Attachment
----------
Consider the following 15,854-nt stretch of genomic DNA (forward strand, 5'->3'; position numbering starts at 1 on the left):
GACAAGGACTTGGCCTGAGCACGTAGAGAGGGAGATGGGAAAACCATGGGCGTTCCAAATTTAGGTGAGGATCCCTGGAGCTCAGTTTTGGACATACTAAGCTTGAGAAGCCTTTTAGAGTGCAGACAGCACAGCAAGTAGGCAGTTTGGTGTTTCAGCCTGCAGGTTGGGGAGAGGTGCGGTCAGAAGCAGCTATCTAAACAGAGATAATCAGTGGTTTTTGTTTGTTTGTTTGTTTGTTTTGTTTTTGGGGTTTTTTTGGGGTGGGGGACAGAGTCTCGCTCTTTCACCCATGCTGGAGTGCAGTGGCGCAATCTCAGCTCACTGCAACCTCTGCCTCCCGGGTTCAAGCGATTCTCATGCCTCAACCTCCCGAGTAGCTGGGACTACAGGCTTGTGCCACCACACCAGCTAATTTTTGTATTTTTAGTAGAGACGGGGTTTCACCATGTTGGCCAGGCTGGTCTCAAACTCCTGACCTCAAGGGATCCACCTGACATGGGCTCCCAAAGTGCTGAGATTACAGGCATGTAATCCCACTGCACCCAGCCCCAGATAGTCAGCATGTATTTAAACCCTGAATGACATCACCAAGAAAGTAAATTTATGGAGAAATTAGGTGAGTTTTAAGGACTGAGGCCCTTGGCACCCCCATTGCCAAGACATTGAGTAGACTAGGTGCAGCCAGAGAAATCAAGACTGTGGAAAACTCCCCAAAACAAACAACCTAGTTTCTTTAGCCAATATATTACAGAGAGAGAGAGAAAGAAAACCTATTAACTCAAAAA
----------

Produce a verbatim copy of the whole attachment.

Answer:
Consider the following 15,854-nt stretch of genomic DNA (forward strand, 5'->3'; position numbering starts at 1 on the left):
GACAAGGACTTGGCCTGAGCACGTAGAGAGGGAGATGGGAAAACCATGGGCGTTCCAAATTTAGGTGAGGATCCCTGGAGCTCAGTTTTGGACATACTAAGCTTGAGAAGCCTTTTAGAGTGCAGACAGCACAGCAAGTAGGCAGTTTGGTGTTTCAGCCTGCAGGTTGGGGAGAGGTGCGGTCAGAAGCAGCTATCTAAACAGAGATAATCAGTGGTTTTTGTTTGTTTGTTTGTTTGTTTTGTTTTTGGGGTTTTTTTGGGGTGGGGGACAGAGTCTCGCTCTTTCACCCATGCTGGAGTGCAGTGGCGCAATCTCAGCTCACTGCAACCTCTGCCTCCCGGGTTCAAGCGATTCTCATGCCTCAACCTCCCGAGTAGCTGGGACTACAGGCTTGTGCCACCACACCAGCTAATTTTTGTATTTTTAGTAGAGACGGGGTTTCACCATGTTGGCCAGGCTGGTCTCAAACTCCTGACCTCAAGGGATCCACCTGACATGGGCTCCCAAAGTGCTGAGATTACAGGCATGTAATCCCACTGCACCCAGCCCCAGATAGTCAGCATGTATTTAAACCCTGAATGACATCACCAAGAAAGTAAATTTATGGAGAAATTAGGTGAGTTTTAAGGACTGAGGCCCTTGGCACCCCCATTGCCAAGACATTGAGTAGACTAGGTGCAGCCAGAGAAATCAAGACTGTGGAAAACTCCCCAAAACAAACAACCTAGTTTCTTTAGCCAATATATTACAGAGAGAGAGAGAAAGAAAACCTATTAACTCAAAAA